But in the meantime, it’s perfectly obvious—at least to anyone who hasn’t been given a Nobel Peace Prize for doing nothing—that the Iranians have no sincere intention of complying with the nuclear deal. And that’ll be clear enough to the voters. In other words, shades of the shade of Woodrow Wilson, he of the arrogantly misbegotten Treaty of Versailles. After that fiasco, the 1920 election, we might recall, was a monster blow-out for the Republicans.

Meanwhile, on the home front today, the Democrats are acting as though they want to lose. Ask yourself: Which swing state is Hillary Clinton going to win with her message of gun control, Republicans as the “enemy,” #BlackLivesMatter, etc.?

And how ‘bout this new headline from the Washington Post, which hits liberals where they live: “Surge in robberies on Capitol Hill alters residents’ routines, lifestyles.” The District will probably always be Donkey Party territory, but in fact, crime is surging everywhere, as welfare is being un-reformed, the police are being de-Giuliani-ized, and the MSM is hard-pandering to the hashtagging mau-mauers.

Yes, the “law and order” issue, which helped propel the Republicans to the White House way back in 1968, is ba-a-a-ck.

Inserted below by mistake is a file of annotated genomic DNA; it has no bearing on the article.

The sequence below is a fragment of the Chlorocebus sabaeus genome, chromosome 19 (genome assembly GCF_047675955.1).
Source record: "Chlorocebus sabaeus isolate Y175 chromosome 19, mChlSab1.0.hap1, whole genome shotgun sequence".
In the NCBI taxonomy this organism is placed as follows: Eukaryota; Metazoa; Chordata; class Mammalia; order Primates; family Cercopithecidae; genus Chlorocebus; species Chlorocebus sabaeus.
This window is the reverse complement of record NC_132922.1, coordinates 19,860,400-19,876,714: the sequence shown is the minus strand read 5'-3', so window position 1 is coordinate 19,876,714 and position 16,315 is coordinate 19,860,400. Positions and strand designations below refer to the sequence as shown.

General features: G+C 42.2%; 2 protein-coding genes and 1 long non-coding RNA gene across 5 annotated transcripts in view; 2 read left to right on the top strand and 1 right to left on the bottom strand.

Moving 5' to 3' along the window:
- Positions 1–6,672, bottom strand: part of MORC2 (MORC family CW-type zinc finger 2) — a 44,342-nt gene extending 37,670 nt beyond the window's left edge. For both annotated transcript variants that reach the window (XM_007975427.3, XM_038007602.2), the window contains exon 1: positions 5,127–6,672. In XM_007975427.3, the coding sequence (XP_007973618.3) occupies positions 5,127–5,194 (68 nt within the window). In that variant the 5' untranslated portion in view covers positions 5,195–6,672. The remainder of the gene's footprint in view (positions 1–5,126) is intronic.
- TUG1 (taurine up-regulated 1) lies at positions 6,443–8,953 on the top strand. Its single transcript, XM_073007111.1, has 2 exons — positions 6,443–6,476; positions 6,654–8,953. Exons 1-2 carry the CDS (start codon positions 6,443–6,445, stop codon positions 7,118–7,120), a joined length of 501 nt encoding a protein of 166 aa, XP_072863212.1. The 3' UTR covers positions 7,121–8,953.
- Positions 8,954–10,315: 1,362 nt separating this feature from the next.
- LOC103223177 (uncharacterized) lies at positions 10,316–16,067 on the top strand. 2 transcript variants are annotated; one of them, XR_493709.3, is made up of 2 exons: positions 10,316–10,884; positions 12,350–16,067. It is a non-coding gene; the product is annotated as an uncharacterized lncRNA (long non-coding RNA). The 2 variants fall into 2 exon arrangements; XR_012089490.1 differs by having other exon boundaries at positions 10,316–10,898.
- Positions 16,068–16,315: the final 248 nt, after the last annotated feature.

And we haven’t even gotten to the issue of the loony left’s latest cause, co-ed bathrooms in schools. Question: What do you call a boy who calls himself a girl? Answer: A boy.

So that’s why the auguries foretell a Republican triumph next year; all GOPers have to do is stick to their guns (pun intended) and repeat, 10,000 times, “Peace Through Strength,” “Law and Order,” and, yes, “Sanity.” In an insane era, those are winning messages. Easily. All the GOP has to do is not nominate the likes of Carson or Trump.

But beware, Republicans: Because Loki, the God of Mischief, is on our team, Team Inferno. He’s hellfire-tanned, rested, and ready to mess with the Grand Old Party, luring the unwary into nominating the unelectable—and thereby stampeding the Elephants off a cliff. It’s happened before. And it’s fun for us, the Damned, to watch.